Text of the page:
Written by Joe Trenn of The Book Shed in Benson, Vermont.
One of the more satisfying regular events on the calendar for northeastern literary seekers is the quarterly meeting of JASNA-Vermont, the Vermont region of the Jane Austen Society of North America. Organized and chaired by self-titled “Janeite” Deb the alter ego of Bygone Books owner Deborah Barnum and the Regional Coordinator of JASNA-Vermont, the meetings feature a talk on some aspect of Austen by an expert from academia or the wide, passionate world of Austen fandom. Before and after the talk there is a social gathering fueled by delicious scones and other delights prepared by Janeite Marcia Merrill and her volunteer bakers.
This past Sunday at Champlain College’s Hauke Conference Center (Burlington, VT), the usual venue, Sheryl Craig, a Ph.D. in Nineteenth-century British literature and a faculty member of the University of Central Missouri gave a fascinating talk on the seemingly dry subject of economics in the Austen canon. Craig reveals in her “Trickle-Down Economics in Pride and Prejudice; Or, Why Mr. Darcy Improves upon Acquaintance!” the subtle clues and allusions to the economic beliefs and practices of the heroes and villains in Austen’s work which would have been neither subtle nor hidden to her original readers. They only appear so to us.
the Workhouse, St. James’s Parish, from The Microcosm of London (1810)
[image: Wikipedia Commons]
“What Jane Austen’s first readers did not need to be told was that a man named Fitzwilliam Darcy had to be a moderate Whig, one who supported Tory Prime Minister William Pitt’s tax and Poor Law reform proposals, and that Darcy’s home county, Derbyshire, paid high wages, provided generous welfare benefits, and funded the best system of poor houses in England. Thus, Darcy, and moderate Whigs like him, were worthy of both Elizabeth Bennet’s and the reader’s esteem and served as role models to be emulated throughout Georgian Britain and, as it turns out, throughout time.” (From the program notes.)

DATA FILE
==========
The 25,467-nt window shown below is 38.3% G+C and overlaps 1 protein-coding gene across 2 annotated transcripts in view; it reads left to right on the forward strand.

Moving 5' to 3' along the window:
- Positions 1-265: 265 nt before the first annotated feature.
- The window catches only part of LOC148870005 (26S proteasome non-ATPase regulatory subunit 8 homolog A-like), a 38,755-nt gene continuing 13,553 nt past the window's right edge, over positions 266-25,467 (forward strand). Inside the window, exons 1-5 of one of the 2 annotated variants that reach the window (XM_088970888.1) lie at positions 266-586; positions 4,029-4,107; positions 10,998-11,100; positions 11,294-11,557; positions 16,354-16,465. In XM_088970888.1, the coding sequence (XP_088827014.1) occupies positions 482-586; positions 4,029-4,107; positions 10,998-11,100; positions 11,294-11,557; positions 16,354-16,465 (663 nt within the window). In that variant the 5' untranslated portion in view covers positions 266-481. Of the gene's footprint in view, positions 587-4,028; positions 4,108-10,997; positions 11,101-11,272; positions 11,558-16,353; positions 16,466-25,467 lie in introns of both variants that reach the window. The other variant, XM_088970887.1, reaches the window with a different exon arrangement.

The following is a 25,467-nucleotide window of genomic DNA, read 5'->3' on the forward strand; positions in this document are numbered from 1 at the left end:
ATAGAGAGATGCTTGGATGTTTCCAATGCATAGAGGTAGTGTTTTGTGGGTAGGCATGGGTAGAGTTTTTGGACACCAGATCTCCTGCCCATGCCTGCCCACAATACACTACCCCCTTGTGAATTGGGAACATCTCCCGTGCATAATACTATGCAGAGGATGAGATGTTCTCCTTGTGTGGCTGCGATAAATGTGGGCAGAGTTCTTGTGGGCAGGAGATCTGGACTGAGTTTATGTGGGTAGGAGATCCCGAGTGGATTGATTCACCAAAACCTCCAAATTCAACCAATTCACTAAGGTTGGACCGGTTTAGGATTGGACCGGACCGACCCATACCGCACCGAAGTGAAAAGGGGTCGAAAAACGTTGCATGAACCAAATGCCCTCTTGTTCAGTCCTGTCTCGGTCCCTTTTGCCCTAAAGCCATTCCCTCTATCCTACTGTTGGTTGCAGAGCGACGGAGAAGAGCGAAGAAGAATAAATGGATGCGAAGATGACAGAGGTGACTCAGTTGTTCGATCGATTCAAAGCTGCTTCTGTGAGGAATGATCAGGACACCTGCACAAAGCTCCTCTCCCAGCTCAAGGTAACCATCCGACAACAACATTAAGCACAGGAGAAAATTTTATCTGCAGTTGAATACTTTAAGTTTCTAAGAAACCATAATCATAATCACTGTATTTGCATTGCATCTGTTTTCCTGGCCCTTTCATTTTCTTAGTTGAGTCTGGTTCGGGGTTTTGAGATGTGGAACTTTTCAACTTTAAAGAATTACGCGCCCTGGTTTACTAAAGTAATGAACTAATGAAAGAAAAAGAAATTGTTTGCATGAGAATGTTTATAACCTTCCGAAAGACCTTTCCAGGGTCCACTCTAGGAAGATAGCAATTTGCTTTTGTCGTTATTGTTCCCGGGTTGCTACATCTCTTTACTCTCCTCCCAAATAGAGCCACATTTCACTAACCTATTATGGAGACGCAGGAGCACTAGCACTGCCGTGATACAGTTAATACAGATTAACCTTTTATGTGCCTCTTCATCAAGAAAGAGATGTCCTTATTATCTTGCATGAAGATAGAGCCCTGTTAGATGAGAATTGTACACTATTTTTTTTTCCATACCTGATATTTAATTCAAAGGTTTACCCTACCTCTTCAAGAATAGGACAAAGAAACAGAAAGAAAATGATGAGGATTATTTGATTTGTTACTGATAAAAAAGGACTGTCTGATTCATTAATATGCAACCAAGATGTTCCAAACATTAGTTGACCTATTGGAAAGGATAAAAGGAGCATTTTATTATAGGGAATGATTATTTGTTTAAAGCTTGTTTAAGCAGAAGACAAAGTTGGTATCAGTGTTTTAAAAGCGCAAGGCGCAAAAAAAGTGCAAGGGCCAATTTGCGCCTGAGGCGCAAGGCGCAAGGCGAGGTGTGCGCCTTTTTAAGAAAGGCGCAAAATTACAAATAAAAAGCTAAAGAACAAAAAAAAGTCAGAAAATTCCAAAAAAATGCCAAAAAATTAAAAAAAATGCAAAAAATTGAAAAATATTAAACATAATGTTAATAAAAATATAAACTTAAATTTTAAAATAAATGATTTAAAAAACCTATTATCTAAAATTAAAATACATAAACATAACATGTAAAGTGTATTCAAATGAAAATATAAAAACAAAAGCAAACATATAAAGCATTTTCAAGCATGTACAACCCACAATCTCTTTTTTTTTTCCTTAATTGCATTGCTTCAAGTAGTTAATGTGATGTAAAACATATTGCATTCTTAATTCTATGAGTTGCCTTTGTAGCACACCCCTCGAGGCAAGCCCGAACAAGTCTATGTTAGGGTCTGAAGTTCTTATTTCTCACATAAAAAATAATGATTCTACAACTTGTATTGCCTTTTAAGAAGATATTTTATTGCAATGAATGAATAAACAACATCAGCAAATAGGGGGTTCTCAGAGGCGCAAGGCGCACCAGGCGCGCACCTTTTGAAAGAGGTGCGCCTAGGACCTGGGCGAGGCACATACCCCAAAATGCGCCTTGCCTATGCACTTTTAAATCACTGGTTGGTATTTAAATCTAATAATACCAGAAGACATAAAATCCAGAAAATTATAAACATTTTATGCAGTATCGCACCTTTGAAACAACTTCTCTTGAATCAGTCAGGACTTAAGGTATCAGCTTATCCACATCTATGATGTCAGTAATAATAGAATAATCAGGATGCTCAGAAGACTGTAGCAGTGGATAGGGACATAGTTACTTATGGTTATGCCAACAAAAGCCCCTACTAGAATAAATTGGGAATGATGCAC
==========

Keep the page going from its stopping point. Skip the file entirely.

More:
The thing that this talk shared with so many past events was the illuminating of an aspect of the novels which make them the enduring and powerful works of literature which have enthralled generations of readers since their creation 200 years ago. Judging from the range and quantity of questions by Sunday’s attendees Craig has hit on a particularly rich vein of interest in the Austen reader, perhaps even beyond those in attendance at this meeting. Working within the themes of love and money Miss Jane Austen will likely continue to elicit deeply ingrained feelings and provocative thoughts in her readers for generations yet to come. This writer hopes that Janeite Deb and her fellow travellers will continue to bring these events to us for our future enjoyment and edification.
p.s. Note that for upcoming events, Janeite Deb will be delivering a talk “200 Years of Publishing and Collecting Pride and Prejudice” on September 22nd. Rounding out the year will be the Annual Tea on December 8th in celebration of Jane’s birthday, with UVM’s Rebecca McLaughlin on “Dear Jane: How Do I Choose the Right Spouse? Or, Why Does Mr. Darcy Get the Girl?” Both events begin at 2 pm at the Hauke Conference, Champlain College.
You can find out more information about JASNA-Vermont here: http://janeausteninvermont.wordpress.com/
And the Jane Austen Society of North America here: www.jasna.org
c2013 by Joe Trenn for VABA